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Sunday Night Journal — May 13, 2007

A Permanent Culture War?

About one in six Americans have changed their religious identity at some point in their lives….. Boston University’s Peter Berger notes that “modernity in its essence means an enormous change in the human condition, from fate to choice” and that such switching is inevitable. (“Religion in America,” Touchstone, April 2007)

That observation about modernity strikes me as accurate. Catholics may look back on the Middle Ages, say, as the Age of Faith, or Protestants may look back on the centuries of the Reformation’s triumph in northern Europe and America as the time when most people practiced the true religion. Or neo-pagans may think the people of pre-Christian antiquity were more enlightened than any since, at least in the Western world. The truth probably is, though, that the vast majority of mankind in all times and places have not given a great deal of thought to matters beyond the mundane, and that when they did so they thought in the categories with which their culture provided them. In religion as in most matters they stepped into the beliefs and the roles which were prepared for them; there were no visible alternatives, and most probably never even thought that there could be.

But it isn’t that way for the modern American or European or a citizen of any culture formed since the Enlightenment. It’s impossible for us not to know, at a minimum, that other religions, other complete worldviews, exist, and for anyone with the least bit of education and curiosity it’s difficult not to know at least a little about them. It takes a certain amount of deliberate effort to remain insular. It can be said, I think, that the most perfectly modern citizen is also the most fully conscious of the extent of the religious and cultural possibilities open to the human mind. He is also the least suited to live entirely—that is, with irrevocable and uncomplicated commitment—in any one of them.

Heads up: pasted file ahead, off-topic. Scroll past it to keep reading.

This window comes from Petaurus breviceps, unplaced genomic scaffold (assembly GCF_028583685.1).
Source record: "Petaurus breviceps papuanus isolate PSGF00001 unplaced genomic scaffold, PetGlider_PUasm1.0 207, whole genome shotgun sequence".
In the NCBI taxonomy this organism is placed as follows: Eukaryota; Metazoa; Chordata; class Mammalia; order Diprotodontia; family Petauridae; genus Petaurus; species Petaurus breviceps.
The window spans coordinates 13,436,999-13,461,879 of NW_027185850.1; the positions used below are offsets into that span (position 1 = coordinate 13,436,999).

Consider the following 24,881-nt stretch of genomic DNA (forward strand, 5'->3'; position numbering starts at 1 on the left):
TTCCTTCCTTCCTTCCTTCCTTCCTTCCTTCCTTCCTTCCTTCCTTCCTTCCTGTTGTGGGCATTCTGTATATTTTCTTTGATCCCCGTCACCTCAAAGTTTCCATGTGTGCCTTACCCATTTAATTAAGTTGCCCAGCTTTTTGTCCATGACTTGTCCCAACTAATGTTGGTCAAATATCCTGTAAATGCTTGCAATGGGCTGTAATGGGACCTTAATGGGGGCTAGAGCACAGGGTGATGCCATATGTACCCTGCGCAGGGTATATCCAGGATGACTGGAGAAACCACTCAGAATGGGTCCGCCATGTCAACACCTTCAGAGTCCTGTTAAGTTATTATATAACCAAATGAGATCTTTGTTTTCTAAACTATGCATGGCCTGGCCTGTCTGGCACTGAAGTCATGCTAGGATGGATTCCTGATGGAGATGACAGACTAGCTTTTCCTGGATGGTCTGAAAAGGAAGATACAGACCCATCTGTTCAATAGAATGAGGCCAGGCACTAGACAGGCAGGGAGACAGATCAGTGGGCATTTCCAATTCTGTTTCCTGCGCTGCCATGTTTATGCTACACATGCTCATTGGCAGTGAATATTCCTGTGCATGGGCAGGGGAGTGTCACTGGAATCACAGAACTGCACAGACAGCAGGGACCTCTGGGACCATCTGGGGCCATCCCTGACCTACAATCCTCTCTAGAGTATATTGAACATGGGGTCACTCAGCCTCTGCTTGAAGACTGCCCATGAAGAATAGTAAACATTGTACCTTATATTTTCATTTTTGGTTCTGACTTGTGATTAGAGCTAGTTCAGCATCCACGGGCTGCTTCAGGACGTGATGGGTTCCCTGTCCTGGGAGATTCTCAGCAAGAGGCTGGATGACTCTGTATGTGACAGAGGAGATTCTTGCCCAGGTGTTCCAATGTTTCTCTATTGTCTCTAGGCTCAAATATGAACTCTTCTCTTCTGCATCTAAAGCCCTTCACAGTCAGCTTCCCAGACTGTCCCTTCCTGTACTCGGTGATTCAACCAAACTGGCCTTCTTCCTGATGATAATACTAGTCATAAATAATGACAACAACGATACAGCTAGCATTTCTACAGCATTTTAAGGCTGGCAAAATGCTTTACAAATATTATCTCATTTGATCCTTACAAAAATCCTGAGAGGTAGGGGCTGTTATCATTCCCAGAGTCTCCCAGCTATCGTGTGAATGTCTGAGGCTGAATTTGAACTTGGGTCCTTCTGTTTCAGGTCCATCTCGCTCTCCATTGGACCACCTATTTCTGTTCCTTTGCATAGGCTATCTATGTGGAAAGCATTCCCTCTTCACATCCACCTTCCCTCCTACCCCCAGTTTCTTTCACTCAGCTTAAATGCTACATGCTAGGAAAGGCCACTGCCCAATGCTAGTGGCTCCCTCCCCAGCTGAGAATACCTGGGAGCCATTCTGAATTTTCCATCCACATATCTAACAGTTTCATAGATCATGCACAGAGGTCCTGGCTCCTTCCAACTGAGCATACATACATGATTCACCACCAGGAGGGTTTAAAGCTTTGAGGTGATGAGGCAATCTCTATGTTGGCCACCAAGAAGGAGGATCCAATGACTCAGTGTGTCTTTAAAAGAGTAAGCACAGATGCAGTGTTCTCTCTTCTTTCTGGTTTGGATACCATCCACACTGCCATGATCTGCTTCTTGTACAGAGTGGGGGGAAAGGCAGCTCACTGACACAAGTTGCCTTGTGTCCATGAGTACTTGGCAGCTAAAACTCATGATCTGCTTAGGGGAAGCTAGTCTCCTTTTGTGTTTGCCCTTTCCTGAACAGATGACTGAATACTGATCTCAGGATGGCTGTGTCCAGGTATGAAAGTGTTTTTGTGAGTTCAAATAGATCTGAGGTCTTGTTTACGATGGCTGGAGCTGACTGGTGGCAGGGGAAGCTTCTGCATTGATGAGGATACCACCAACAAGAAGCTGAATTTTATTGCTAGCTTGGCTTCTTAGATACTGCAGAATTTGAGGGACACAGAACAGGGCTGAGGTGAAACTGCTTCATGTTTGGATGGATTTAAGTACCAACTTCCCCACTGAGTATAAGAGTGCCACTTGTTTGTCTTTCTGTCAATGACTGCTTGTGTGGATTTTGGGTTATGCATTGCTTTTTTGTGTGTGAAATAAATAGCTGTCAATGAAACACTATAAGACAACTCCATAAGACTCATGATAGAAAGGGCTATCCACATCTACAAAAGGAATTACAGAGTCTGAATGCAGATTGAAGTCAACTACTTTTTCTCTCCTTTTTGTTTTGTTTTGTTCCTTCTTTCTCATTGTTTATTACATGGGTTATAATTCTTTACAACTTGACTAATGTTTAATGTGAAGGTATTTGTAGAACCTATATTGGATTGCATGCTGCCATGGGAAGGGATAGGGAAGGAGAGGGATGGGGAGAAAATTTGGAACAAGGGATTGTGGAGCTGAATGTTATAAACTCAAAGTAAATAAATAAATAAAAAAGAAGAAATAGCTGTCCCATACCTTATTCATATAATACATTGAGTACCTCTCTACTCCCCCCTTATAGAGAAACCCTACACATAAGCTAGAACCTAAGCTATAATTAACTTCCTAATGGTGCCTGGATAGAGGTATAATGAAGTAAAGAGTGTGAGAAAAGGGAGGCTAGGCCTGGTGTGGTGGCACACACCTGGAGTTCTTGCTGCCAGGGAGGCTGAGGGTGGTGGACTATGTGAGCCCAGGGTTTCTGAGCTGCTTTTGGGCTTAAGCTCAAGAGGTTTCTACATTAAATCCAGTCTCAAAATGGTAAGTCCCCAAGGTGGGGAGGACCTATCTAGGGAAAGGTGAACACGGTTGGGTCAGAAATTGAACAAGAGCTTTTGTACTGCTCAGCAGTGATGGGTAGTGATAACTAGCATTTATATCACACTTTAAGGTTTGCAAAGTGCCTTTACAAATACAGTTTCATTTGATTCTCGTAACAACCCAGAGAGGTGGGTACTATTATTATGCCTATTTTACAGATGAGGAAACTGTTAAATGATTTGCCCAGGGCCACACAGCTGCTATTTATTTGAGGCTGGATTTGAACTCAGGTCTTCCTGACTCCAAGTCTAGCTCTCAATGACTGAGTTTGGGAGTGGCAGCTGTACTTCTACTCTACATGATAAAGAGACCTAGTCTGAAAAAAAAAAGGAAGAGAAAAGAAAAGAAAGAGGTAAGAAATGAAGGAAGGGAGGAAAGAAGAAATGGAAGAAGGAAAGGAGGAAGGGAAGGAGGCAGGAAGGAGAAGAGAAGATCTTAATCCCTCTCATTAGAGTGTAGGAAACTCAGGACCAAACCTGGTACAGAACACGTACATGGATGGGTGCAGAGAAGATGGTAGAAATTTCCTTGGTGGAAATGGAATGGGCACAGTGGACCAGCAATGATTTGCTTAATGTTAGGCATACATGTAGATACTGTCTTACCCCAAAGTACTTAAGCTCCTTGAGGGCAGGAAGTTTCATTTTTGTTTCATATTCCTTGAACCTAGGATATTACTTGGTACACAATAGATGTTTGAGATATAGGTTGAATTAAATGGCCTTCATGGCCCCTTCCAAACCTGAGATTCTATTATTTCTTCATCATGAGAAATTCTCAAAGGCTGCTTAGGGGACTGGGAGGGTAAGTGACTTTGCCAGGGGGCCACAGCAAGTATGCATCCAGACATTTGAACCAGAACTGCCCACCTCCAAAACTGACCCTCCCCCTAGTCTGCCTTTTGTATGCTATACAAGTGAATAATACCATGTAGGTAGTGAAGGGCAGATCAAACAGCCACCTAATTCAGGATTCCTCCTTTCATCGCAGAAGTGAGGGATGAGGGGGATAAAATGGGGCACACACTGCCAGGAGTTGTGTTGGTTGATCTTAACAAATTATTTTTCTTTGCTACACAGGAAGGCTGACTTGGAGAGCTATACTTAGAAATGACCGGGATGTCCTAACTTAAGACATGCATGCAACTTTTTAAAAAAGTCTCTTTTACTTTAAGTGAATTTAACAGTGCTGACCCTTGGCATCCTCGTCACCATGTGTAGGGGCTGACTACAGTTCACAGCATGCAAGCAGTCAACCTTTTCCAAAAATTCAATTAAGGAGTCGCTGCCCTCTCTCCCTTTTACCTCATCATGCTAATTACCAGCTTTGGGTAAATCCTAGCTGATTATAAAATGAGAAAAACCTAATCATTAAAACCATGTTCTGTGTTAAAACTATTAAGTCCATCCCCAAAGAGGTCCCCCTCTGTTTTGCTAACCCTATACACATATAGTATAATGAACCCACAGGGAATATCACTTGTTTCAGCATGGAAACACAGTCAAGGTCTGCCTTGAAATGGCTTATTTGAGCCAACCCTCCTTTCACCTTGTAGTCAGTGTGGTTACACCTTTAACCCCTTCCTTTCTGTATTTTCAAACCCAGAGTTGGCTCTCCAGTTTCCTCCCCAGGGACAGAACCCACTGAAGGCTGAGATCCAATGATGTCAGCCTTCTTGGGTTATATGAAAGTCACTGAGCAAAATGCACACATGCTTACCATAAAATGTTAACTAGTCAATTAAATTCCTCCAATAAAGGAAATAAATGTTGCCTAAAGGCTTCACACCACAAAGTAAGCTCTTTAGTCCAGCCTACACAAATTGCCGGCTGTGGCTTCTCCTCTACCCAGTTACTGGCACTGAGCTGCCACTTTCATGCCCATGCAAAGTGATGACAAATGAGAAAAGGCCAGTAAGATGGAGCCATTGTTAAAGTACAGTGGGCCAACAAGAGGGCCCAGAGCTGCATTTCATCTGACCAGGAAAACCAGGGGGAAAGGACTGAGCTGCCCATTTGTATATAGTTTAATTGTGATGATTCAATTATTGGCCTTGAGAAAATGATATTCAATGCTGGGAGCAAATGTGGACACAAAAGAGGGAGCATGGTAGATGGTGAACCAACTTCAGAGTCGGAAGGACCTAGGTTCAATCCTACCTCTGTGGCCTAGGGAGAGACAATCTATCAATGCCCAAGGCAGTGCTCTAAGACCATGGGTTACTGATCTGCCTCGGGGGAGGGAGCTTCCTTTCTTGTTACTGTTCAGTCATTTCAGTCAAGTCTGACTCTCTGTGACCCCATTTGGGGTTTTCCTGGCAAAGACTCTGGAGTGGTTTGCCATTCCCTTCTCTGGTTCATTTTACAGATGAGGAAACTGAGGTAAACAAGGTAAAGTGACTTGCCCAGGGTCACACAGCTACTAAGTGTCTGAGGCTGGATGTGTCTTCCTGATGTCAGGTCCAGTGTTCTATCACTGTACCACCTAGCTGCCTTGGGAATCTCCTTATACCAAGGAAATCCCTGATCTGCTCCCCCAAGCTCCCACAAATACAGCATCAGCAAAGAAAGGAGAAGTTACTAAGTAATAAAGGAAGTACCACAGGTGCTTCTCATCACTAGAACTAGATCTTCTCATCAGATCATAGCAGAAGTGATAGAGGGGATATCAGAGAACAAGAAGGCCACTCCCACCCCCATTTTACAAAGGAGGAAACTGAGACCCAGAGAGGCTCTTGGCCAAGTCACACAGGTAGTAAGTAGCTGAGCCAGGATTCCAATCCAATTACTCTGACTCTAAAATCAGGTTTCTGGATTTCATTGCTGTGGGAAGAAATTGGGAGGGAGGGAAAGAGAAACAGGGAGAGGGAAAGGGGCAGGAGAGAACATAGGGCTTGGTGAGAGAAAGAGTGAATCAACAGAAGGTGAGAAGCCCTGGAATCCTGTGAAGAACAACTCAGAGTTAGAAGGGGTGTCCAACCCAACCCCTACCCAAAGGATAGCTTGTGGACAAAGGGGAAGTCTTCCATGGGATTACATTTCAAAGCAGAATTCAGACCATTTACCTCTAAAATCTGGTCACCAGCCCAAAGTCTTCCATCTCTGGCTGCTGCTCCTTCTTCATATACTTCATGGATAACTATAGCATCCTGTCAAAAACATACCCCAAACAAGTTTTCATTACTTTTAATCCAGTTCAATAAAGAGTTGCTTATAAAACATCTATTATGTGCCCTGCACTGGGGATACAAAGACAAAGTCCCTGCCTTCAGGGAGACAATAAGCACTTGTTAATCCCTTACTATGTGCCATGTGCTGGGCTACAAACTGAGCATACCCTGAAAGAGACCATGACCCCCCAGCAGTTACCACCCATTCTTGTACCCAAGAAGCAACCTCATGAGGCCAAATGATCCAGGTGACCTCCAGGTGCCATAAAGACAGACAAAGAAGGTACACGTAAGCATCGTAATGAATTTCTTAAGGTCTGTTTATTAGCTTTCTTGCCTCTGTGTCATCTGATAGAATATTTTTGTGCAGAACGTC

For this ideally pure modern citizen, religion is something chosen, and most of us approximate the type. Most of us have at some point made a conscious decision as to the religious or un-religious path we will follow. Few get very far into adulthood without at least becoming aware that many of our fellow citizens do not share many assumptions we once assumed to be everyone’s. It will become more and more rare to run across people like the sweet Southern Baptist lady who declared that a Jewish philanthropist of her city was “such a good Christian.” It’s even possible that Manhattanites will cease to be shocked by contact with Baptists.

The culture war is a side effect of this “change from fate to choice.” After several generations in which individuals have had an increasingly free and actual opportunity to decide, with little risk of unpleasant consequences, what to believe and how to live, we have something which ought not to surprise us at all: a widespread and serious disagreement about fundamental principles. (By “unpleasant consequences” I mean seriously unpleasant ones: loss of life, liberty, or livelihood, not simply disapproval or tension and estrangement among family and friends.)